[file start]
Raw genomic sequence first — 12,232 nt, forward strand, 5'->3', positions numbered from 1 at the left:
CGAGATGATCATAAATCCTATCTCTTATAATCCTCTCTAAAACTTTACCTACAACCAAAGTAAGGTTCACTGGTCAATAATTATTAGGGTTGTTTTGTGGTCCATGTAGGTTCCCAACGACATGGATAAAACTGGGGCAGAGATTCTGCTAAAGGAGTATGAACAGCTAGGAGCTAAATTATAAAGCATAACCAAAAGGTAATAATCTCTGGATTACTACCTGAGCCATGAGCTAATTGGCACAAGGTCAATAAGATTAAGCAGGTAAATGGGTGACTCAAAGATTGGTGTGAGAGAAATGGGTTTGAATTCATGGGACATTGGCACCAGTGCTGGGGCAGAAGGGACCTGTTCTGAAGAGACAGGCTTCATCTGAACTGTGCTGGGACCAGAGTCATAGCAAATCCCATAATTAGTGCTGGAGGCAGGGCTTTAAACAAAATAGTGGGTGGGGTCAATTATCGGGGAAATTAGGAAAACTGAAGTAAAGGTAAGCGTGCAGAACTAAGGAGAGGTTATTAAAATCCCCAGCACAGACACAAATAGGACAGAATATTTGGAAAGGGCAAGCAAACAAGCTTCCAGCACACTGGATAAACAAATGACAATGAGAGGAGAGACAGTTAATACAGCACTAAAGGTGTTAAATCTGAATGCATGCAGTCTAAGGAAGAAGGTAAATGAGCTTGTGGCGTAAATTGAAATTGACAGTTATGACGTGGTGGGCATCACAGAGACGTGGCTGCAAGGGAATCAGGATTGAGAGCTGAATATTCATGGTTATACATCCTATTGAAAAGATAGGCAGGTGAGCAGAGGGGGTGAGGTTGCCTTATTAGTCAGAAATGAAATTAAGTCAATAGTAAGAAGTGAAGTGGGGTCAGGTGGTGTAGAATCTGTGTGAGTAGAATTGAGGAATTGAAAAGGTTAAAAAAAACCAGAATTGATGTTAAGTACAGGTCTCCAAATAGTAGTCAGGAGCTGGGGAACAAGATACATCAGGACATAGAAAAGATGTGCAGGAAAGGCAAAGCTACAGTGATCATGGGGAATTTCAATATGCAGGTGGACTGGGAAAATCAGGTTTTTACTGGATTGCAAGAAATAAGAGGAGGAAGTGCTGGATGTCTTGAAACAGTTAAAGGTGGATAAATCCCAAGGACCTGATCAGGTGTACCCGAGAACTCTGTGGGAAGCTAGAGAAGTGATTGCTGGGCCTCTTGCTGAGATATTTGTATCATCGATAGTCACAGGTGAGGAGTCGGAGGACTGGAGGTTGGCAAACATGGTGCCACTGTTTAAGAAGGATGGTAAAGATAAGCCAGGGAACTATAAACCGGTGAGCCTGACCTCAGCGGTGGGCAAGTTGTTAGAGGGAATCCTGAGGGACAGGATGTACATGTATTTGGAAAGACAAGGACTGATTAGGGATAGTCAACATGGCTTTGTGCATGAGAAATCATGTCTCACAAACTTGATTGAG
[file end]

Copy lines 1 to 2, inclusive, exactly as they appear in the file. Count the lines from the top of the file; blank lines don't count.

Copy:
Raw genomic sequence first — 12,232 nt, forward strand, 5'->3', positions numbered from 1 at the left:
CGAGATGATCATAAATCCTATCTCTTATAATCCTCTCTAAAACTTTACCTACAACCAAAGTAAGGTTCACTGGTCAATAATTATTAGGGTTGTTTTGTGGTCCATGTAGGTTCCCAACGACATGGATAAAACTGGGGCAGAGATTCTGCTAAAGGAGTATGAACAGCTAGGAGCTAAATTATAAAGCATAACCAAAAGGTAATAATCTCTGGATTACTACCTGAGCCATGAGCTAATTGGCACAAGGTCAATAAGATTAAGCAGGTAAATGGGTGACTCAAAGATTGGTGTGAGAGAAATGGGTTTGAATTCATGGGACATTGGCACCAGTGCTGGGGCAGAAGGGACCTGTTCTGAAGAGACAGGCTTCATCTGAACTGTGCTGGGACCAGAGTCATAGCAAATCCCATAATTAGTGCTGGAGGCAGGGCTTTAAACAAAATAGTGGGTGGGGTCAATTATCGGGGAAATTAGGAAAACTGAAGTAAAGGTAAGCGTGCAGAACTAAGGAGAGGTTATTAAAATCCCCAGCACAGACACAAATAGGACAGAATATTTGGAAAGGGCAAGCAAACAAGCTTCCAGCACACTGGATAAACAAATGACAATGAGAGGAGAGACAGTTAATACAGCACTAAAGGTGTTAAATCTGAATGCATGCAGTCTAAGGAAGAAGGTAAATGAGCTTGTGGCGTAAATTGAAATTGACAGTTATGACGTGGTGGGCATCACAGAGACGTGGCTGCAAGGGAATCAGGATTGAGAGCTGAATATTCATGGTTATACATCCTATTGAAAAGATAGGCAGGTGAGCAGAGGGGGTGAGGTTGCCTTATTAGTCAGAAATGAAATTAAGTCAATAGTAAGAAGTGAAGTGGGGTCAGGTGGTGTAGAATCTGTGTGAGTAGAATTGAGGAATTGAAAAGGTTAAAAAAAACCAGAATTGATGTTAAGTACAGGTCTCCAAATAGTAGTCAGGAGCTGGGGAACAAGATACATCAGGACATAGAAAAGATGTGCAGGAAAGGCAAAGCTACAGTGATCATGGGGAATTTCAATATGCAGGTGGACTGGGAAAATCAGGTTTTTACTGGATTGCAAGAAATAAGAGGAGGAAGTGCTGGATGTCTTGAAACAGTTAAAGGTGGATAAATCCCAAGGACCTGATCAGGTGTACCCGAGAACTCTGTGGGAAGCTAGAGAAGTGATTGCTGGGCCTCTTGCTGAGATATTTGTATCATCGATAGTCACAGGTGAGGAGTCGGAGGACTGGAGGTTGGCAAACATGGTGCCACTGTTTAAGAAGGATGGTAAAGATAAGCCAGGGAACTATAAACCGGTGAGCCTGACCTCAGCGGTGGGCAAGTTGTTAGAGGGAATCCTGAGGGACAGGATGTACATGTATTTGGAAAGACAAGGACTGATTAGGGATAGTCAACATGGCTTTGTGCATGAGAAATCATGTCTCACAAACTTGATTGAG